Is this some kind of trick question? The answer is so obvious!
Or is it? Maybe you’ve heard your friend talk about buying a lottery ticket so she doesn’t have to worry about coming up with next semester’s res fees. Or how about the regular Friday night poker player who says if he wins the pot, he could buy all his textbooks instead of putting them on a credit card. Maybe the answer isn’t so black and white after all.
We know it's tough to manage finances when you're a student. You've got limited resources and not a lot of spare time to earn extra cash. But gambling isn't your golden ticket. The bottom line is: gambling establishments, like land-based casinos and online gambling sites, are set up to take in more money than they pay out. This means that, over time, you will generally lose more money than you win. Gambling is not a stable, secure and lucrative way to fund post-secondary education—or anything else for that matter.
And it's not just casinos. All forms of gambling have the same principle—the vast majority of people lose so that a very small minority can win. Sure, everybody has heard of a friend who has a friend who makes money playing poker online. In fact, over the past ten years students have often stopped by the Know the Score display, telling the reps about that one friend who 'always wins'. But keep in mind the majority of players lose much of the time—although they don’t usually admit it to themselves or anybody else.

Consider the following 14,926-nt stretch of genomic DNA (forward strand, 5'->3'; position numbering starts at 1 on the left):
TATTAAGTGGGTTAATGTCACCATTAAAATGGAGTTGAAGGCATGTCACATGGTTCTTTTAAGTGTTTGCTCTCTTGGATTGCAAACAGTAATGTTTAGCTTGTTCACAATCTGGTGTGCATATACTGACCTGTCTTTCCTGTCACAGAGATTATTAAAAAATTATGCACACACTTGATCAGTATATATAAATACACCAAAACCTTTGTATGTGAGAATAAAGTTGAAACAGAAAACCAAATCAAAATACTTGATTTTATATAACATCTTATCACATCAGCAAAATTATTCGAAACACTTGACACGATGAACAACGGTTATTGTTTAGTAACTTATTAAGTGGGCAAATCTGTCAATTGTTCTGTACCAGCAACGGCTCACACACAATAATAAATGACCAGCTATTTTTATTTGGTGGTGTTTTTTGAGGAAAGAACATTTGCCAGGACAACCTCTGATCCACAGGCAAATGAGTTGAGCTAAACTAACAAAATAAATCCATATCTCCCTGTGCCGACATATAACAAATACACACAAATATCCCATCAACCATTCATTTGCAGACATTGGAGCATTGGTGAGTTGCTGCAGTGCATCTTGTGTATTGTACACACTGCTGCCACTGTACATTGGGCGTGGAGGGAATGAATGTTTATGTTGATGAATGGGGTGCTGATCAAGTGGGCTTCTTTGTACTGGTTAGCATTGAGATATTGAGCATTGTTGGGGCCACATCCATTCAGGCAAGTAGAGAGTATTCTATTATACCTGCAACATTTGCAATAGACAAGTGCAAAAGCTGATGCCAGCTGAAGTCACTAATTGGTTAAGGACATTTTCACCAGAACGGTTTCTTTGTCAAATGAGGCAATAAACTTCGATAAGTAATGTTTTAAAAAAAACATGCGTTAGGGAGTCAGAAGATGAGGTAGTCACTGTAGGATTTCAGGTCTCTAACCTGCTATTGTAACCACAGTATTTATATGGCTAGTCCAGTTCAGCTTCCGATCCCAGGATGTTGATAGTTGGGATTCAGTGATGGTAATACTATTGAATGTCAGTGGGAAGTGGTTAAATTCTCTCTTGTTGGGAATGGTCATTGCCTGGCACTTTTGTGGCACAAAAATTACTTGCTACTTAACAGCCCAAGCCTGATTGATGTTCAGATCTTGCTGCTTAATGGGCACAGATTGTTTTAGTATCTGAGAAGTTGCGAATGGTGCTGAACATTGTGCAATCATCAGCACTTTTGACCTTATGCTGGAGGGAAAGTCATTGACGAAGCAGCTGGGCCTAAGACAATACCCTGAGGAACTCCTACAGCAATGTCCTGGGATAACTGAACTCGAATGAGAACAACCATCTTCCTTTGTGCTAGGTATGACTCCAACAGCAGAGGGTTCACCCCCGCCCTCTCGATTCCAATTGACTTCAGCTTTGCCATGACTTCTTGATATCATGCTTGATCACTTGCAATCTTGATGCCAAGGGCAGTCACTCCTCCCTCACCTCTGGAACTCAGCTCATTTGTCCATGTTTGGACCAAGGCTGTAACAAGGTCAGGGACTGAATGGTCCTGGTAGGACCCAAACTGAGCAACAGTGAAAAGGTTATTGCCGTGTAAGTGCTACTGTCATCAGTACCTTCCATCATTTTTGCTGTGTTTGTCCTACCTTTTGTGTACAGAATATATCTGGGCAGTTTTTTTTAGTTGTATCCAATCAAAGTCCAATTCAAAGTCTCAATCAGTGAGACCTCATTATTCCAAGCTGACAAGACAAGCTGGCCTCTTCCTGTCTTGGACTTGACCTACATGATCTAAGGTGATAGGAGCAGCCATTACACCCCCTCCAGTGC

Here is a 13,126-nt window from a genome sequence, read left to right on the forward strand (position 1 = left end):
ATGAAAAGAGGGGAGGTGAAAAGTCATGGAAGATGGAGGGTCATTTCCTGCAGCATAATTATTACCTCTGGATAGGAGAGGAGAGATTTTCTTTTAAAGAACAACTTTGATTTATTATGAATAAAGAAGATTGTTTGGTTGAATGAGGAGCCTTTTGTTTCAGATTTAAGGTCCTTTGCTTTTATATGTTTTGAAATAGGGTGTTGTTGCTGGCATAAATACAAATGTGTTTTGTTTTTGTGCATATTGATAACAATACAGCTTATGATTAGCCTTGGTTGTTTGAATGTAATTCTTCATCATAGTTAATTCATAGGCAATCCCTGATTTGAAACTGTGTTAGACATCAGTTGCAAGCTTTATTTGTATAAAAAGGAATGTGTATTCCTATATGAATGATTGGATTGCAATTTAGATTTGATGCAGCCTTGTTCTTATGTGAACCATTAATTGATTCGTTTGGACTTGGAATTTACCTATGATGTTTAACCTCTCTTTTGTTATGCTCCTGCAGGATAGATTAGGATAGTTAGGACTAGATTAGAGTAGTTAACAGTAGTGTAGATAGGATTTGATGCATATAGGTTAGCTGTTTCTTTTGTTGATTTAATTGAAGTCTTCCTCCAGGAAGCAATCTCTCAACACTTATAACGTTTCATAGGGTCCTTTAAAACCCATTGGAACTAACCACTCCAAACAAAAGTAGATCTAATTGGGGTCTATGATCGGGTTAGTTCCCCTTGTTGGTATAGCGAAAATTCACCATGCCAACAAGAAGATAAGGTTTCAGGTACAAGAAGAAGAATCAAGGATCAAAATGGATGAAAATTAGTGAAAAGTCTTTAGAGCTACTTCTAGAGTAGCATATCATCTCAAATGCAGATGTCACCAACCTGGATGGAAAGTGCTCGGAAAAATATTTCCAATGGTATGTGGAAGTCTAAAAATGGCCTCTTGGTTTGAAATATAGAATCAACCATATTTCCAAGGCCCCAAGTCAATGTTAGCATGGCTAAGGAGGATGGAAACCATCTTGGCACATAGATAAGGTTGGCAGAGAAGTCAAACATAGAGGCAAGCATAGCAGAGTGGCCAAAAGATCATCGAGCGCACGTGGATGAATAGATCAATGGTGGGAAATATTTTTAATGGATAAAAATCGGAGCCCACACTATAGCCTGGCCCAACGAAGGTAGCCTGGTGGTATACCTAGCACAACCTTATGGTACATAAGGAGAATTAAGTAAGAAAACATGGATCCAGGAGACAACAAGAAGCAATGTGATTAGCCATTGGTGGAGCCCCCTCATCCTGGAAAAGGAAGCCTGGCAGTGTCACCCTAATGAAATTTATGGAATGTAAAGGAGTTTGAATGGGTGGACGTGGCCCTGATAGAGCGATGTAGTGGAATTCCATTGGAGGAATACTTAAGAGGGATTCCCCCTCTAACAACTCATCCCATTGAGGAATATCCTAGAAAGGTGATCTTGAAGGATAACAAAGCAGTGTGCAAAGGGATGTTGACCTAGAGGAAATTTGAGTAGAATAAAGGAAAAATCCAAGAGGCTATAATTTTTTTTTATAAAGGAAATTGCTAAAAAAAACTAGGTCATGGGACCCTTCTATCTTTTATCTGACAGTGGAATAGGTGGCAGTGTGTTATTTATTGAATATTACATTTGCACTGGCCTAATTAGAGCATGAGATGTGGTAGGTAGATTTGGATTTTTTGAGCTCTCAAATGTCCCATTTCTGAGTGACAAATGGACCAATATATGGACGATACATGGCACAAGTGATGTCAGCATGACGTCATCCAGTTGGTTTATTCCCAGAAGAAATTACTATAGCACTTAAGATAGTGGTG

“I would say that if a student is thinking about making money playing poker, that's a really, really bad idea,” says Nate, a 32-year-old professional poker player. “They're likely to lose money and have it become a bit of a time sink. I knew some kids who did that and they all ended up choosing sitting at home, losing at internet poker, instead of being out doing fun, college-y stuff.”
If you do find yourself in tight financial times, gambling isn't the answer. Most colleges and universities have financial aid departments to help you with student loans, short-term emergency loans or money management advice, like York University, University of Toronto, Confederation College and Lakehead University.
So the answer to the question is simple: If you choose to gamble, set money and time limits, remember to take breaks, never borrow money to gamble and last but certainly not least…don’t use gambling as a way to make money.